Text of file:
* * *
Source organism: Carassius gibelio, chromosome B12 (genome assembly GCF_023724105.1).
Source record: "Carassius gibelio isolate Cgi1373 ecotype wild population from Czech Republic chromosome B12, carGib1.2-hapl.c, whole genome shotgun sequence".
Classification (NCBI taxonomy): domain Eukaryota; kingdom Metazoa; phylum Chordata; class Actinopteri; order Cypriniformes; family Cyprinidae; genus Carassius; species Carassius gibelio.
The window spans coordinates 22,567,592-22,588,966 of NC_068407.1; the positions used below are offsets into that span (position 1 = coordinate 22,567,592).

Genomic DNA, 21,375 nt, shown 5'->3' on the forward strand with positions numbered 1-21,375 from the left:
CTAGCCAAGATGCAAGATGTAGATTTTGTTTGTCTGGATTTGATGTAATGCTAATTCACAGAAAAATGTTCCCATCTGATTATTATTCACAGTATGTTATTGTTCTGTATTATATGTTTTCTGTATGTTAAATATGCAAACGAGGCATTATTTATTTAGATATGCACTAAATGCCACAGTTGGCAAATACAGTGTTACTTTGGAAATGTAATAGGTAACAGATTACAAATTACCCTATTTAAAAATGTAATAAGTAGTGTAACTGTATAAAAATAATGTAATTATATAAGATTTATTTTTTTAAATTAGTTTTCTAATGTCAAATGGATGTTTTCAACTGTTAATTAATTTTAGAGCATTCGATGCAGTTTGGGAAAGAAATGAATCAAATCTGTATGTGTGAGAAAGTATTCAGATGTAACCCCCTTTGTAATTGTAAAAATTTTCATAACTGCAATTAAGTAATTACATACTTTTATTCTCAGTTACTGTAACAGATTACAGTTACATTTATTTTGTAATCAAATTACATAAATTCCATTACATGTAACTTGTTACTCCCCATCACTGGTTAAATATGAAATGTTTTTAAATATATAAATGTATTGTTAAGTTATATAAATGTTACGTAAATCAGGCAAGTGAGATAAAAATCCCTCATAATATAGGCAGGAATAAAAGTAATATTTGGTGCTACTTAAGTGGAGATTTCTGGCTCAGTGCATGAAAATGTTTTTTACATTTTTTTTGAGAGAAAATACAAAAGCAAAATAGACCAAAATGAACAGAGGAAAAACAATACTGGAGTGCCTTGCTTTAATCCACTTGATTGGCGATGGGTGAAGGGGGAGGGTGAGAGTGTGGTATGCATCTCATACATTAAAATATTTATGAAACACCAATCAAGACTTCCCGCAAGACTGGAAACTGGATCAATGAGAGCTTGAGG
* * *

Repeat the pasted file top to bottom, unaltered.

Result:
Source organism: Carassius gibelio, chromosome B12 (genome assembly GCF_023724105.1).
Source record: "Carassius gibelio isolate Cgi1373 ecotype wild population from Czech Republic chromosome B12, carGib1.2-hapl.c, whole genome shotgun sequence".
Classification (NCBI taxonomy): domain Eukaryota; kingdom Metazoa; phylum Chordata; class Actinopteri; order Cypriniformes; family Cyprinidae; genus Carassius; species Carassius gibelio.
The window spans coordinates 22,567,592-22,588,966 of NC_068407.1; the positions used below are offsets into that span (position 1 = coordinate 22,567,592).

Genomic DNA, 21,375 nt, shown 5'->3' on the forward strand with positions numbered 1-21,375 from the left:
CTAGCCAAGATGCAAGATGTAGATTTTGTTTGTCTGGATTTGATGTAATGCTAATTCACAGAAAAATGTTCCCATCTGATTATTATTCACAGTATGTTATTGTTCTGTATTATATGTTTTCTGTATGTTAAATATGCAAACGAGGCATTATTTATTTAGATATGCACTAAATGCCACAGTTGGCAAATACAGTGTTACTTTGGAAATGTAATAGGTAACAGATTACAAATTACCCTATTTAAAAATGTAATAAGTAGTGTAACTGTATAAAAATAATGTAATTATATAAGATTTATTTTTTTAAATTAGTTTTCTAATGTCAAATGGATGTTTTCAACTGTTAATTAATTTTAGAGCATTCGATGCAGTTTGGGAAAGAAATGAATCAAATCTGTATGTGTGAGAAAGTATTCAGATGTAACCCCCTTTGTAATTGTAAAAATTTTCATAACTGCAATTAAGTAATTACATACTTTTATTCTCAGTTACTGTAACAGATTACAGTTACATTTATTTTGTAATCAAATTACATAAATTCCATTACATGTAACTTGTTACTCCCCATCACTGGTTAAATATGAAATGTTTTTAAATATATAAATGTATTGTTAAGTTATATAAATGTTACGTAAATCAGGCAAGTGAGATAAAAATCCCTCATAATATAGGCAGGAATAAAAGTAATATTTGGTGCTACTTAAGTGGAGATTTCTGGCTCAGTGCATGAAAATGTTTTTTACATTTTTTTTGAGAGAAAATACAAAAGCAAAATAGACCAAAATGAACAGAGGAAAAACAATACTGGAGTGCCTTGCTTTAATCCACTTGATTGGCGATGGGTGAAGGGGGAGGGTGAGAGTGTGGTATGCATCTCATACATTAAAATATTTATGAAACACCAATCAAGACTTCCCGCAAGACTGGAAACTGGATCAATGAGAGCTTGAGG